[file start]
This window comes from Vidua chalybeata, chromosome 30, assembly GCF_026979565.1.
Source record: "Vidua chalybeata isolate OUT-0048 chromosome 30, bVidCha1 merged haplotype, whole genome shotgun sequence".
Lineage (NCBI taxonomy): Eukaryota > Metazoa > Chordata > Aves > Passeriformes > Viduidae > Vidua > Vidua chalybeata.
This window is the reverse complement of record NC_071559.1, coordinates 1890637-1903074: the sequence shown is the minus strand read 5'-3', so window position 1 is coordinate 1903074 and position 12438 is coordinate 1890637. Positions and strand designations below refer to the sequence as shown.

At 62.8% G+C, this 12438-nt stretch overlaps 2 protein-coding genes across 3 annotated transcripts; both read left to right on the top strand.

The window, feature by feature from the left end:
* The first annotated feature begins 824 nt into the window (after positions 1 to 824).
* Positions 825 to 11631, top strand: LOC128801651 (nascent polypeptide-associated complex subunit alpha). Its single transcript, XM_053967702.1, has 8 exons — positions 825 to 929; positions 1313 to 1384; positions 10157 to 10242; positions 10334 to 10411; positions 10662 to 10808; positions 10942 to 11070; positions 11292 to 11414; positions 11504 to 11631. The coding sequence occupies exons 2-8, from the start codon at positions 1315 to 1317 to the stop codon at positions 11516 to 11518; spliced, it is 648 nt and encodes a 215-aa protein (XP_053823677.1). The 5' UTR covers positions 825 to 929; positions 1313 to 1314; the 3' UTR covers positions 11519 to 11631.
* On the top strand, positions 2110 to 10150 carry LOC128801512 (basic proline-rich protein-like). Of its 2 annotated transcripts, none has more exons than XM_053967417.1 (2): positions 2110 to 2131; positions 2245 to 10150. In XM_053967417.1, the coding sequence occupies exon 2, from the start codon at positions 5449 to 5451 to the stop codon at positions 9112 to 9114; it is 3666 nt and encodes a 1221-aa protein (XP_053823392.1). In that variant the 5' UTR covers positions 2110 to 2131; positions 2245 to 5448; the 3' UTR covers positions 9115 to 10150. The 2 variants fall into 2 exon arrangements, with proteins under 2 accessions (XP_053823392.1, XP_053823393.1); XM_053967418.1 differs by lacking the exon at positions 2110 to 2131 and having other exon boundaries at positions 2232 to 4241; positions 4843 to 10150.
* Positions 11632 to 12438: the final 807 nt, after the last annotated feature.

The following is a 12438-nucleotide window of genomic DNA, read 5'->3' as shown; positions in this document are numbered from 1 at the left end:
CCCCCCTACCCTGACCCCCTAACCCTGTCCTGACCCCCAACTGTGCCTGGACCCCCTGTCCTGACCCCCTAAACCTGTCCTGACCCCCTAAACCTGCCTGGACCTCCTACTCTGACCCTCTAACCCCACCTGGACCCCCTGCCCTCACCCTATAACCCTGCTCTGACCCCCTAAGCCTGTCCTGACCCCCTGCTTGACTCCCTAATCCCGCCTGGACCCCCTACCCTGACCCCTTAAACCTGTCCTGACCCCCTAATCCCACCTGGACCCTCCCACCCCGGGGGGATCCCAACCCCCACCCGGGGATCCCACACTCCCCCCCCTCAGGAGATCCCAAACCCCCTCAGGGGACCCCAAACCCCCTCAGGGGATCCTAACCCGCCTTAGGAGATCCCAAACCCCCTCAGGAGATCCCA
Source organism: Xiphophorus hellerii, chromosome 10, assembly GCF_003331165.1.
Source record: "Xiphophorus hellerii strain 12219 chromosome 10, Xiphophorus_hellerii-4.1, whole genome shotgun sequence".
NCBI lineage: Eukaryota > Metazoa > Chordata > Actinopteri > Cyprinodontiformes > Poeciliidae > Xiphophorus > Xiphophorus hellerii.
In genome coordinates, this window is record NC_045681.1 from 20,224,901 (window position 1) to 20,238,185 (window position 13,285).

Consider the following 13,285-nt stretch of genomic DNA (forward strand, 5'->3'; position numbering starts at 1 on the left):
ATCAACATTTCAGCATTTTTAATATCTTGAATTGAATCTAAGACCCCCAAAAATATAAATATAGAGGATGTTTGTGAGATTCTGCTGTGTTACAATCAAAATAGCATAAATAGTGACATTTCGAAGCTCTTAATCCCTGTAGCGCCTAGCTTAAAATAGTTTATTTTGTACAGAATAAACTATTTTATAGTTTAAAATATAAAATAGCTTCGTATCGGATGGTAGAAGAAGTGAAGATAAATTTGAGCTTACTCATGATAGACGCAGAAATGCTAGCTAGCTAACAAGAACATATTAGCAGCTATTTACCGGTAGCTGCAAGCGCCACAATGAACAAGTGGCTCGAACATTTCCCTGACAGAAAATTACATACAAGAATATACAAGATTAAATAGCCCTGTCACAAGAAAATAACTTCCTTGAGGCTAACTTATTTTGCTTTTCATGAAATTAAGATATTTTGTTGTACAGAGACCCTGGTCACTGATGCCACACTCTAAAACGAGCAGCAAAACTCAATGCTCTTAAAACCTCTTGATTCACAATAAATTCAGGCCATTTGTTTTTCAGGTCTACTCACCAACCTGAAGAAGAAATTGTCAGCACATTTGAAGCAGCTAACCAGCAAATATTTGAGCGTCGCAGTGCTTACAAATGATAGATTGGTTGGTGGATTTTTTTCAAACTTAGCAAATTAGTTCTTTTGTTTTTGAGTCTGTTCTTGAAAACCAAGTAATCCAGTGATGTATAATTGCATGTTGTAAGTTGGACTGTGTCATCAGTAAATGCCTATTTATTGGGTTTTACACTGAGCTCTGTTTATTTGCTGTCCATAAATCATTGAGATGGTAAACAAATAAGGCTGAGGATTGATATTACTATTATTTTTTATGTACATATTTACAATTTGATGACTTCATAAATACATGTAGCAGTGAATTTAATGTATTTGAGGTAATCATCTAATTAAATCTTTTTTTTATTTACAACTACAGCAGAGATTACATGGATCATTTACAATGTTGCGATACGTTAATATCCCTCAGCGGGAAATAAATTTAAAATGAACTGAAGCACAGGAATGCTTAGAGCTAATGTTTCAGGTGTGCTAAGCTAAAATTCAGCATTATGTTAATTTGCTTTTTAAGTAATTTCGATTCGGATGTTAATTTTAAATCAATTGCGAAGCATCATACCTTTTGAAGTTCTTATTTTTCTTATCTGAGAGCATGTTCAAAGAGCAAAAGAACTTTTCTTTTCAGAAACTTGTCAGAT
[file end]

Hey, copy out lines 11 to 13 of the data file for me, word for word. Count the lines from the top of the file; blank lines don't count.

The following is a 12438-nucleotide window of genomic DNA, read 5'->3' as shown; positions in this document are numbered from 1 at the left end:
CCCCCCTACCCTGACCCCCTAACCCTGTCCTGACCCCCAACTGTGCCTGGACCCCCTGTCCTGACCCCCTAAACCTGTCCTGACCCCCTAAACCTGCCTGGACCTCCTACTCTGACCCTCTAACCCCACCTGGACCCCCTGCCCTCACCCTATAACCCTGCTCTGACCCCCTAAGCCTGTCCTGACCCCCTGCTTGACTCCCTAATCCCGCCTGGACCCCCTACCCTGACCCCTTAAACCTGTCCTGACCCCCTAATCCCACCTGGACCCTCCCACCCCGGGGGGATCCCAACCCCCACCCGGGGATCCCACACTCCCCCCCCTCAGGAGATCCCAAACCCCCTCAGGGGACCCCAAACCCCCTCAGGGGATCCTAACCCGCCTTAGGAGATCCCAAACCCCCTCAGGAGATCCCA
Source organism: Xiphophorus hellerii, chromosome 10, assembly GCF_003331165.1.